|"Precious" Paul Ellering|
David Chappell: Paul, thank you for taking the time to speak with the Mid-Atlantic Gateway today. My website partner, Dick Bourne, told me that he hoped you weren’t reading your Wall Street Journal when I called, and that I wouldn’t be interrupting your reading time with what used to be your favorite newspaper! With smart phones and other electronic substitutes, I don’t even know if there’s a Wall Street Journal paper out there anymore.
Paul Ellering: Believe it or not, I still get the Wall Street Journal! Basically, it's so obsolete because of, like you say, the cell phone. Recently I've been back at NXT, and they said, "Yeah, nothing out of the '80s or '90s. No Wall Street Journals, no sunglasses, no nothing."
Chappell: I don’t doubt it at all; the world has really changed. Skipping ahead a little bit, since you brought up NXT! I follow the current product at WWE, and actually I went up to the Battleground event in Washington recently. But for whatever reason, I haven't gotten into NXT much, just because I guess there are only so many hours in the day. I'd heard great things about NXT, but I actually watched, probably for the first time, one of their entire special events, NXT TakeOver: The End of the Beginning, and I had no idea you were going to be there. When you came out with the Authors of Pain, I became an instant NXT fan!
Ellering: Well, they've got a great product. They have a great facility, with the performance center, and my gosh, they've got an abundance of talent.
Chappell: Absolutely, for sure.
Ellering: NXT itself has gotten to a point where they're self funding their whole deal. They don't do a lot of shows, but the ones they do, they do really good. There is one coming up in Brooklyn next month, and that was sold out in 4 hours!
Chappell: NXT has a kind of old school feel to it for me!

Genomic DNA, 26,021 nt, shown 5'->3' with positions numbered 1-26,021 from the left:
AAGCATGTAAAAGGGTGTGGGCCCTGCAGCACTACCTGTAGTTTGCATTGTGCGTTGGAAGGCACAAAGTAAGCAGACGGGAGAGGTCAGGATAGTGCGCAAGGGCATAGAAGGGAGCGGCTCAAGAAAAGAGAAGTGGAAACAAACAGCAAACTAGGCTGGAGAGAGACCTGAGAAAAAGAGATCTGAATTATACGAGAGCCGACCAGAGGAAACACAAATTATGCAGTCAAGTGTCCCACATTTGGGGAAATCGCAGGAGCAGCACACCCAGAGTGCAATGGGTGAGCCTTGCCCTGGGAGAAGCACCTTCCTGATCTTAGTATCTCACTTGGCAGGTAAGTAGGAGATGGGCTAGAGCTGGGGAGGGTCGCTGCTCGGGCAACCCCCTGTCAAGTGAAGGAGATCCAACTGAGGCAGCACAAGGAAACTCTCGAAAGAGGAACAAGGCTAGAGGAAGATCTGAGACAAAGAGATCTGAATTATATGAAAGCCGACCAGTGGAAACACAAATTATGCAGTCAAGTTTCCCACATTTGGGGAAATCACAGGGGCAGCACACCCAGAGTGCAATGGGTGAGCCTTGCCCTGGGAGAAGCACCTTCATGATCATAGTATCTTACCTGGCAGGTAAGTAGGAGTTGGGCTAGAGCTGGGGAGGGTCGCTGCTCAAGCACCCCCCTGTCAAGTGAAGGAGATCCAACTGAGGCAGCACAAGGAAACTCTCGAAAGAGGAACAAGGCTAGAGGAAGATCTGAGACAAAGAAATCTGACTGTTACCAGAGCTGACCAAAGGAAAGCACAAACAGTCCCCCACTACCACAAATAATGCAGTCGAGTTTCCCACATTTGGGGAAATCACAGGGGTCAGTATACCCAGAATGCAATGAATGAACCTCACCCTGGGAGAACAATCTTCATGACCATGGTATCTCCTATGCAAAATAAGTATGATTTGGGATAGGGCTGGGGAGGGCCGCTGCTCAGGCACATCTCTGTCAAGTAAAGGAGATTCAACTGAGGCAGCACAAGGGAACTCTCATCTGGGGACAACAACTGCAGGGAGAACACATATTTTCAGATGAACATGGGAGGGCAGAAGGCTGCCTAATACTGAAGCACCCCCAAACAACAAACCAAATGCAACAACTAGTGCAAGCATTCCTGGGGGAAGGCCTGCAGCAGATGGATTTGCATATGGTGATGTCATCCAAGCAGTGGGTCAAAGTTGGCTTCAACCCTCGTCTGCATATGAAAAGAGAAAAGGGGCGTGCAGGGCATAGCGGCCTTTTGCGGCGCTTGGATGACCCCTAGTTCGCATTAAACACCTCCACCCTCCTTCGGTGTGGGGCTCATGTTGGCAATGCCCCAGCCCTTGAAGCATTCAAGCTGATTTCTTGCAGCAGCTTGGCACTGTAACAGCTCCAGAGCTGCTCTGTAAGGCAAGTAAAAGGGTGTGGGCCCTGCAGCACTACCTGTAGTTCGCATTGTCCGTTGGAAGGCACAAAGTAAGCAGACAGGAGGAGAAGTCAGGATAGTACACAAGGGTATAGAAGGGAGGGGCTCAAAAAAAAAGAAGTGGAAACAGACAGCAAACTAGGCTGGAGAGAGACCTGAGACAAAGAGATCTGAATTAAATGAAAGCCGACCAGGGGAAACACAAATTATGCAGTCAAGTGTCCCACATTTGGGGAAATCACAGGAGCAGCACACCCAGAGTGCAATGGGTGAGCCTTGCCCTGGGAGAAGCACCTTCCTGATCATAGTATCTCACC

Ellering: Well, going back to the '70s and '80s, we always did TV in basically small venues. Now, with Raw and Smackdown, they do them in big arenas and stuff, but with NXT, it's like old school TV. It's not huge, and it fills up, and the crowd's really into it. In that respect, it's a throwback.
Chappell: I agree. Paul, you have been previously inducted into several prestigious Halls of Fame, but the 2016 Hall of Heroes in Charlotte is principally recognizing you and the Road Warriors for your accomplishments during your Crockett/NWA run in the mid and late 1980’s. I'm curious how the stint with the NWA compares to all the other successes you and the Warriors had in other parts of the country and world.
|The Legion of Doom, The Road Warriors Hawk and Animal with "Precious" Paul Ellering|
Chappell: A huge part of it!
Ellering: We came along in the first revolution of wrestling, which was the beginning of the '80s, when cable TV started to spread across the country. Then people, there were so many, many territories across the United States, could finally compare their local products to a national product. Then along came the Road Warriors, and wrestling changed from the old school wrestling to the new era at that time.
Chappell: That's right, you all were really front and center during that switch over period.
Ellering: Oh yeah, we were just huge, and it was non stop action, and very visual. The guys were super strong, and then along came the paint and the haircuts and the entrance music, and it was really exciting in that respect.
Chappell: At that time, nobody had seen anything like the Road Warriors. I remember when you all came briefly into the Mid-Atlantic area in the summer of 1984. Of course everybody had heard about the Warriors and had seen you all in the Apter magazines, but when you all appeared on our local TV program it was quite an awakening. You all really were at the forefront of that change. Change is good a lot of times, and I think in this case, it really was.